Health professionals back transparency of their dealings with pharma

pharmafile | October 12, 2015 | News story | Research and Development, Sales and Marketing ABPI, transparency 

The majority of doctors, nurses, hospital specialists and pharmacists believe that payments received by healthcare professionals (HCPs) from pharmaceutical companies should be transparent, according to a new survey commissioned by the ABPI

​According to the poll of more than 500 HCPs, conducted by ComRes, 87% of responders agree that payments from pharmaceutical companies to individually-named healthcare professionals should be transparent.

Only a small proportion (62 of 507) of the sample of HCPs say they currently have a relationship with one or more pharmaceutical companies, but of this group, 69% say that they have given or are likely to give permission for pharmaceutical companies they work with to disclose their payment information.

The survey results come as pharmaceutical companies prepare to disclose details of payments and other transfers of value they have made to individual HCPs and healthcare organisations (HCOs) during 2015 on a publicly-accessible, searchable database hosted on the ABPI’s website in June 2016.

The industry-led disclosure initiative is part of a Europe-wide programme to further improve transparency regarding the relationships between pharmaceutical companies and HCPs and HCOs.

Dr Virginia Acha, executive director Research, Medical and Innovation at the ABPI, says: “Our collaboration as the biopharmaceutical industry with doctors, nurses, pharmacists and other healthcare specialists enables us to research, develop and deliver medicines that make a difference for patients.

“Without the insights from and dialogue with those on the frontline of patient care, we lack the feedback on how medicines are working in practice and where further innovation is needed.  In return, healthcare professionals working with industry benefit from learning more about the latest medicines and treatment options as well as the opportunity to advance the development of medicines for the future.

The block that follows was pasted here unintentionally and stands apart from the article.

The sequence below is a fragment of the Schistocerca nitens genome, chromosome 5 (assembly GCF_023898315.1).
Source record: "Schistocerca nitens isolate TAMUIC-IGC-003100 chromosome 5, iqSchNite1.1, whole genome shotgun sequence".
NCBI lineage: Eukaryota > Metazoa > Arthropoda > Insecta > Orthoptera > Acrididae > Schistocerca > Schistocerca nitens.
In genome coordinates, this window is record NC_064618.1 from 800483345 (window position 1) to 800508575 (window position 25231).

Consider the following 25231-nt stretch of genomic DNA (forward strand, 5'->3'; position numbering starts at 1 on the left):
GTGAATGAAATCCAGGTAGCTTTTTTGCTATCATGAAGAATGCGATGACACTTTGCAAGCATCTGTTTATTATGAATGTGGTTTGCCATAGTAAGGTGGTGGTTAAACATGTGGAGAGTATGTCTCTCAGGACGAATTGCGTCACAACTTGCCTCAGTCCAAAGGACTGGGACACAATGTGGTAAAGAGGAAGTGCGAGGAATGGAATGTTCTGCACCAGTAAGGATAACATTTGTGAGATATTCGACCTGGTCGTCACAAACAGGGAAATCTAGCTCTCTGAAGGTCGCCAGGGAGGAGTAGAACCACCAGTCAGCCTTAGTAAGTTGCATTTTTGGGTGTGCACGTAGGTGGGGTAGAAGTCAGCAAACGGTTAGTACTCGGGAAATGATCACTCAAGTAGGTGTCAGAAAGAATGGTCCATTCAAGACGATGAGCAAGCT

“In any other industry, it is expected – and even applauded – when innovators work with users of their products and services to make progress.  We believe this is also true for medicines. We are proud of the high-quality working relationships we have with HCPs in the UK.  However, it is important to make sure these relationships are transparent. 

“Since 2012, we have been publishing the annual total amount paid to UK HCPs; this project is another step on our journey towards greater transparency which will allow patients and others to fully understand our relationships. It is great to see this survey confirm that healthcare professionals are broadly behind us in this quest for increased openness.”

However, the support of greater transparency was not universal. The survey revealed that one third (32%) of those questioned feel it is unnecessary to declare payments from pharmaceutical companies to individually-named HCPs, and just over a quarter (26%) believe that declaring these payments will adversely affect medical innovation.

Three quarters (75%) of HCPs say that the disclosure of payments from pharmaceutical companies will have no effect on their relationship with pharma companies, although there is a disparity between different types of HCPs on this point.

Nearly a quarter (23%) of GPs say they will be less likely to work with pharmaceutical companies in the future as a result of the publication of this data: considerably higher than for hospital specialists (17%), pharmacists (10%) or nurses (6%).

The survey also found that HCPs are looking towards their professional association for more information about the disclosure project, with 52 out of 62 (84%) of those who say they currently have a relationship with one or more pharmaceutical companies agreeing that they would like more information from their professional body, trade body or union about how the disclosure of payment data will affect them.

The same proportion (84%) say they would like more information about this from the pharmaceutical company or companies with whom they work. The ABPI says it is working to this end with pharmaceutical companies and is in contact with trade and professional associations to ensure HCPs are fully informed of the project.

Joel Levy

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